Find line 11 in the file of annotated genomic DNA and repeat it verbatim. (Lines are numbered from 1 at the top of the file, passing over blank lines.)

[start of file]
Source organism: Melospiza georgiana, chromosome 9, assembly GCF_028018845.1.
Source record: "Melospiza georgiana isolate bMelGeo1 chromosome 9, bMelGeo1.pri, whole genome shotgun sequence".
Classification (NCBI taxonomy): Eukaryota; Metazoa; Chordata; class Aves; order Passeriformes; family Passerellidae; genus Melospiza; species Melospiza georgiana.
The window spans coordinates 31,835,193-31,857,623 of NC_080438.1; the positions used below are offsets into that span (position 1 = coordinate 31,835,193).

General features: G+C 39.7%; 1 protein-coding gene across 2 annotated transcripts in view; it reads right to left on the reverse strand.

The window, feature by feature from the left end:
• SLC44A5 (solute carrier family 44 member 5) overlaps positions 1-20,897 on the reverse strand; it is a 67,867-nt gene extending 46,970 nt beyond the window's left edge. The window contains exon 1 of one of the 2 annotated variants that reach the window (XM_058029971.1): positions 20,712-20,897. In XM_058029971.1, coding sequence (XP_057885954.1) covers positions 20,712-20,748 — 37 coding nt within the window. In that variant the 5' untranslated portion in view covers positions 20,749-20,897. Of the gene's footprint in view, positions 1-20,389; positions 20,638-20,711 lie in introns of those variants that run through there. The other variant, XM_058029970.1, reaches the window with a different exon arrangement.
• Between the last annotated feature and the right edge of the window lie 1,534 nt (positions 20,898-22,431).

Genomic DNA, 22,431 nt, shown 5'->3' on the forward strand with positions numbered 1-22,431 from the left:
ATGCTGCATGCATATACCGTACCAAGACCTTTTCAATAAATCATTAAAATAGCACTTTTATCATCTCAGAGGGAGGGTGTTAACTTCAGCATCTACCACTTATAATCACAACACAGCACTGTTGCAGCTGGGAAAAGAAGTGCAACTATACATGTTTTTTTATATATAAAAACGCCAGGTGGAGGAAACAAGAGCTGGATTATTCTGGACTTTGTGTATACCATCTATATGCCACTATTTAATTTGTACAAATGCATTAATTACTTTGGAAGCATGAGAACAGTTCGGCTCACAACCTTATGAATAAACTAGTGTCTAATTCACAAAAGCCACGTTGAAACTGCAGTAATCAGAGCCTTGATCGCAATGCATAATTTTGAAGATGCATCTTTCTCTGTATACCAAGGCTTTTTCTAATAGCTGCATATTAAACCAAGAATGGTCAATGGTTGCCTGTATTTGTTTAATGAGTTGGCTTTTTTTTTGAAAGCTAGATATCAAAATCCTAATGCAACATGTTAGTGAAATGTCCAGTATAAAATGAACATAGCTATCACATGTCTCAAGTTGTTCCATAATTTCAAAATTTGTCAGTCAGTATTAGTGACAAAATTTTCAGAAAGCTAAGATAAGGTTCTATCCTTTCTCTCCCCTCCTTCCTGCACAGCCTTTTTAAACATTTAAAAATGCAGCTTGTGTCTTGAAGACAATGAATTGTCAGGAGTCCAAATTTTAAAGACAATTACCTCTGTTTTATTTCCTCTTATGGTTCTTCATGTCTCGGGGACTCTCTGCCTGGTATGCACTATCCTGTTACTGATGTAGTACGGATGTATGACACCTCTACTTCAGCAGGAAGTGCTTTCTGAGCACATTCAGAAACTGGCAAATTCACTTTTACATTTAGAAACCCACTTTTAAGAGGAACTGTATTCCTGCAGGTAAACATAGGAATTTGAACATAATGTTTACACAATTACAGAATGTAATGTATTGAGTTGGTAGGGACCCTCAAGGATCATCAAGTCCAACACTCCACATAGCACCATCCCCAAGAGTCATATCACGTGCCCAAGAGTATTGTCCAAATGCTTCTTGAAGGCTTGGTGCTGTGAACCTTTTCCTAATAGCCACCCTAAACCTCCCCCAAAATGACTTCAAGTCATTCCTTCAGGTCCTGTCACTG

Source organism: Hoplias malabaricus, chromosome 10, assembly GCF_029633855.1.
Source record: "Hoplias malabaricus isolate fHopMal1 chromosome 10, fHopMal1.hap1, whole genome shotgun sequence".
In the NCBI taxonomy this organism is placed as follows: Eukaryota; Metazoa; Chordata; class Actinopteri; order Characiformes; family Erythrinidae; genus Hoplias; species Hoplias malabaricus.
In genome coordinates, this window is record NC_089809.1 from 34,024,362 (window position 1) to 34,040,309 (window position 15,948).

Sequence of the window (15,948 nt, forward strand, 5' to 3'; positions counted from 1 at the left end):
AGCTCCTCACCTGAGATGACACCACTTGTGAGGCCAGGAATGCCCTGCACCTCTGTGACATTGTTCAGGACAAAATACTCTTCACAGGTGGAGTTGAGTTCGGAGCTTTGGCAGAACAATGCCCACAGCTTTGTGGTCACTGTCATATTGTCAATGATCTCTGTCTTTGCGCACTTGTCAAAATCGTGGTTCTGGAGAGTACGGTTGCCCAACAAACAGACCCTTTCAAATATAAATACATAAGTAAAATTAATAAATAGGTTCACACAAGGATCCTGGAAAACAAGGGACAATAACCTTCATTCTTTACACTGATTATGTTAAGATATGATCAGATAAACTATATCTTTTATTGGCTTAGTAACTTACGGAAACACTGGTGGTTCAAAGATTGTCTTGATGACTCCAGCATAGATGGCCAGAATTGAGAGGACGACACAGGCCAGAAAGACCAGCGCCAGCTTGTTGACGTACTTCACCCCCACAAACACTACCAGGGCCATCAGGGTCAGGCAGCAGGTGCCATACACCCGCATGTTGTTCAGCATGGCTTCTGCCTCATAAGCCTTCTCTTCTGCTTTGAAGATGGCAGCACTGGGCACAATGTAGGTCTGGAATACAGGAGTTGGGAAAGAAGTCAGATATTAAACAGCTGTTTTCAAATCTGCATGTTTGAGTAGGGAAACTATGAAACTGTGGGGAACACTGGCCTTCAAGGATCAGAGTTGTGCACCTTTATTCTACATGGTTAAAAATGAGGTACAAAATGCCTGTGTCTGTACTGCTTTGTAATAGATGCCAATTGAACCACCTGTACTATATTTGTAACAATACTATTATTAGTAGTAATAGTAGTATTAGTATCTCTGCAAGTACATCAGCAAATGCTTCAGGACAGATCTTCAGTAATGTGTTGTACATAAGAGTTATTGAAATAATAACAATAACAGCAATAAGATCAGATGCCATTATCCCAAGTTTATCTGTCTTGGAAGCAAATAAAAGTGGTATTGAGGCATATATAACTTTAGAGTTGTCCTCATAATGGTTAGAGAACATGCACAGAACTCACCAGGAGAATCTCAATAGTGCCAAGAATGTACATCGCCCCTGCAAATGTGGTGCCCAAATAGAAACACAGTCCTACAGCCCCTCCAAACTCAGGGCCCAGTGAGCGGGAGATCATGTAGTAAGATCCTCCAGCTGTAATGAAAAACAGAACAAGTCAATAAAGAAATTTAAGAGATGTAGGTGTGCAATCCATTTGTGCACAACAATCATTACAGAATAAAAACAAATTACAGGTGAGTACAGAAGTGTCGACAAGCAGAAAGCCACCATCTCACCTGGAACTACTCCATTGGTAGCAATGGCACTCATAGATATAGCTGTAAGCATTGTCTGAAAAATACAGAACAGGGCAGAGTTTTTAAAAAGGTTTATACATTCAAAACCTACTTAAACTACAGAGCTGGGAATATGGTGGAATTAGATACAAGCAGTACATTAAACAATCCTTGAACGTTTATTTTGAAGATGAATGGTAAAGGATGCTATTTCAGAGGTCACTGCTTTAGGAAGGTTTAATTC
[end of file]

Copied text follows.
Source organism: Hoplias malabaricus, chromosome 10, assembly GCF_029633855.1.